Summer is a time when millions of Americans take road trips or go on long weekend drives, and that means many are spending more on gas than they do at any other time during that year. But during the summer, gas prices also tend to go up, which further compounds the problem. However, experts are always quick to outline the many ways in which consumers can save as much as possible on gas to provide them with additional savings.
For one thing, there are a large number of apps – many of which are available for free – to help them save money on gas in several ways, according to a report from Detroit television station WXYZ. One of the biggest purposes of such apps is to locate the gas stations near users where prices are lowest. This is usually only going to save them a few cents per gallon, but over the course of a few fill-ups throughout the summer, that could go a long way toward saving money.
Other things to keep in mind
Meanwhile, many gas stations are starting to charge more for gas to people who insist on using their credit cards to pay for the fuel, the report said. Somewhere between 10 and 15 percent of all gas stations across the country are doing so these days, and the added cost can come to as much as 20 cents per gallon in some cases. This is done because credit card companies charge businesses of all types small fees – usually equating to as much as 5 percent of the sale's total value – for each transaction. Therefore, using a debit card (which comes with a lower, fixed transaction fee cost) or cash is likely to save consumers money at the pump as well.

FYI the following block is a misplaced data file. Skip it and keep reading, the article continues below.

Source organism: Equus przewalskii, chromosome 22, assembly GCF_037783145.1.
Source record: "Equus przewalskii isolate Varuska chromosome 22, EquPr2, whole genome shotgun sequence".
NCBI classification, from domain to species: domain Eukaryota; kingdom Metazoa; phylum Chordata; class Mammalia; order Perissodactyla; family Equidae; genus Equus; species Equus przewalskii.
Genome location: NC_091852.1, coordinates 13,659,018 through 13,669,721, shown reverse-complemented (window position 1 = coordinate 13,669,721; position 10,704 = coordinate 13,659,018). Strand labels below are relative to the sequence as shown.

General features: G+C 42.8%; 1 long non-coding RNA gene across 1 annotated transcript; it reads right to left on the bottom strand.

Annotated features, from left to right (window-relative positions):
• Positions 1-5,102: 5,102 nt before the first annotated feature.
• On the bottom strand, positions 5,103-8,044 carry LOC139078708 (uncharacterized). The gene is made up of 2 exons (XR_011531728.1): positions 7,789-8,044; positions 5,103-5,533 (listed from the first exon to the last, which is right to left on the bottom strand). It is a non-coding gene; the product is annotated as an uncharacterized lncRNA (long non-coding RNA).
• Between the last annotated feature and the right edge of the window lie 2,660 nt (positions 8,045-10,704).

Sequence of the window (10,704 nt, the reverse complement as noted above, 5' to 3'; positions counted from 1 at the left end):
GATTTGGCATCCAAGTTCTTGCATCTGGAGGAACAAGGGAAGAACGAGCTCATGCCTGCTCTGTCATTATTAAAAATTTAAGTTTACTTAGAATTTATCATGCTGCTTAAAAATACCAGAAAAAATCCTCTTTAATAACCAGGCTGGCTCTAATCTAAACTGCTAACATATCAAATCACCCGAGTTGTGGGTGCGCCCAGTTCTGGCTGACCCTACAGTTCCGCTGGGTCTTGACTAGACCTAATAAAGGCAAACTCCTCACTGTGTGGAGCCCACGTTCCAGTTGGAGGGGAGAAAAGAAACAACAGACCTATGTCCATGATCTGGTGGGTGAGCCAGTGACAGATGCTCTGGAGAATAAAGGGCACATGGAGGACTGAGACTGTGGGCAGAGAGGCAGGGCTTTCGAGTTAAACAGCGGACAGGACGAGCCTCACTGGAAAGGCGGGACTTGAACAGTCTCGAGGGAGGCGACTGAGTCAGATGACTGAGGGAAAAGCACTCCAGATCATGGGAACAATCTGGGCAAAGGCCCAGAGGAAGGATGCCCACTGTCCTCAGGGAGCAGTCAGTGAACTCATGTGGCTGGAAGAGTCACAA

Meanwhile, more gas stations are forging partnerships with big retailers or grocery stores to set up shop in their parking lots or nearby, the report said. Then, they partner with those companies' loyalty programs to give frequent shoppers discounts on gas – usually on a per-gallon basis for every given amount of dollars the person spends – which in turn can go a long way toward saving money. In addition, those directly affiliated with big retailers will typically have more affordable gas overall anyway.
What else can be done?
In addition, consumers might want to simply be smarter about the ways they use their cars, the report said. For instance, driving everywhere in the summer when some places may be within biking or walking distance may not seem like a big deal – especially if it's hot and the air conditioning feels like a must-have – but the cumulative effect of all those little trips can be significant.
Finally, consumers who are able to save a substantial amount of money over the course of the summer – potentially hundreds of dollars depending upon how much they drive – might end up being able to pay down some debt or put that money into savings. That, in turn, could significantly improve their overall financial positions.